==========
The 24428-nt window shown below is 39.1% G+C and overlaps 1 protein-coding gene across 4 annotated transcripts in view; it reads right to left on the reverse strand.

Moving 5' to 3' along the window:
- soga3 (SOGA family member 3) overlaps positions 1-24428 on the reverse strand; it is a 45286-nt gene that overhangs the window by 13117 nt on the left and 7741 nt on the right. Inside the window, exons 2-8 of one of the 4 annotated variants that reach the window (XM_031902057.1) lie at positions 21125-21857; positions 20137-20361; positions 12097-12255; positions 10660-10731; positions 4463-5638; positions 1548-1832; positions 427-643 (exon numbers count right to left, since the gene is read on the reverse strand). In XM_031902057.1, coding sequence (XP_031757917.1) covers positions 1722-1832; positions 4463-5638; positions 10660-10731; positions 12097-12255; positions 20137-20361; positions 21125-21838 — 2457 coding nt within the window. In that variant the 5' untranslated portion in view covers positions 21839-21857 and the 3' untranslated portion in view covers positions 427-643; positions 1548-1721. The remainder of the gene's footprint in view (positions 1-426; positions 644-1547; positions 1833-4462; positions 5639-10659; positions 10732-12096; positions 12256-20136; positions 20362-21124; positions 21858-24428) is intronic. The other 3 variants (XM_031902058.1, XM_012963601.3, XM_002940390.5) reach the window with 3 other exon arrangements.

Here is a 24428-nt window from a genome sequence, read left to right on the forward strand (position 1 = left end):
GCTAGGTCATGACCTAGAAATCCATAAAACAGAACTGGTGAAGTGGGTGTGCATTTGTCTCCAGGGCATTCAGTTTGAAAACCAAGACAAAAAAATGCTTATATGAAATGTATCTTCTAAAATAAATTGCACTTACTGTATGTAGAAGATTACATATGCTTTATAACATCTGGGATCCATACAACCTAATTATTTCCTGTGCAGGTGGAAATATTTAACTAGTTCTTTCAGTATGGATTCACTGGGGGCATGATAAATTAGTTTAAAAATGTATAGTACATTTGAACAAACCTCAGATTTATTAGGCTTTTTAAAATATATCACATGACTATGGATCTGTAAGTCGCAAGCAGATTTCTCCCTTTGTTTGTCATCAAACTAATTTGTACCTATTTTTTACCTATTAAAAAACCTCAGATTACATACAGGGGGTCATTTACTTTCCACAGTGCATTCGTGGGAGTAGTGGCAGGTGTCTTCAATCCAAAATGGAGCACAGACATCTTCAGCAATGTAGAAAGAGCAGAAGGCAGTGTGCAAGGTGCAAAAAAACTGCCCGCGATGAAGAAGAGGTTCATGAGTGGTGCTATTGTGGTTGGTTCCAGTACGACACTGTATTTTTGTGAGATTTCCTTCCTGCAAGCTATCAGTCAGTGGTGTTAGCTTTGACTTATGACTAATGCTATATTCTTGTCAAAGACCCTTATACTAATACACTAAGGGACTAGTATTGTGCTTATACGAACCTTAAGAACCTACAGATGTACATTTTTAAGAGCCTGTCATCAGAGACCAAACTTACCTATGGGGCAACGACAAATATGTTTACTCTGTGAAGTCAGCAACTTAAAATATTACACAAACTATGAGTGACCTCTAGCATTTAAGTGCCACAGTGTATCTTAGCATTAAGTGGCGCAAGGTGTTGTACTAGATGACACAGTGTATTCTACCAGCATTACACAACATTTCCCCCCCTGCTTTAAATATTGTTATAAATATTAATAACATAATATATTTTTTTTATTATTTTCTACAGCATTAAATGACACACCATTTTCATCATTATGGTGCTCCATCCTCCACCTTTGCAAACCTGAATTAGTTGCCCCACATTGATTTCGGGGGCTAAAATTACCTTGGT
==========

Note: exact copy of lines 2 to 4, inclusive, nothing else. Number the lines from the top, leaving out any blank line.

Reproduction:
Moving 5' to 3' along the window:
- soga3 (SOGA family member 3) overlaps positions 1-24428 on the reverse strand; it is a 45286-nt gene that overhangs the window by 13117 nt on the left and 7741 nt on the right. Inside the window, exons 2-8 of one of the 4 annotated variants that reach the window (XM_031902057.1) lie at positions 21125-21857; positions 20137-20361; positions 12097-12255; positions 10660-10731; positions 4463-5638; positions 1548-1832; positions 427-643 (exon numbers count right to left, since the gene is read on the reverse strand). In XM_031902057.1, coding sequence (XP_031757917.1) covers positions 1722-1832; positions 4463-5638; positions 10660-10731; positions 12097-12255; positions 20137-20361; positions 21125-21838 — 2457 coding nt within the window. In that variant the 5' untranslated portion in view covers positions 21839-21857 and the 3' untranslated portion in view covers positions 427-643; positions 1548-1721. The remainder of the gene's footprint in view (positions 1-426; positions 644-1547; positions 1833-4462; positions 5639-10659; positions 10732-12096; positions 12256-20136; positions 20362-21124; positions 21858-24428) is intronic. The other 3 variants (XM_031902058.1, XM_012963601.3, XM_002940390.5) reach the window with 3 other exon arrangements.

Here is a 24428-nt window from a genome sequence, read left to right on the forward strand (position 1 = left end):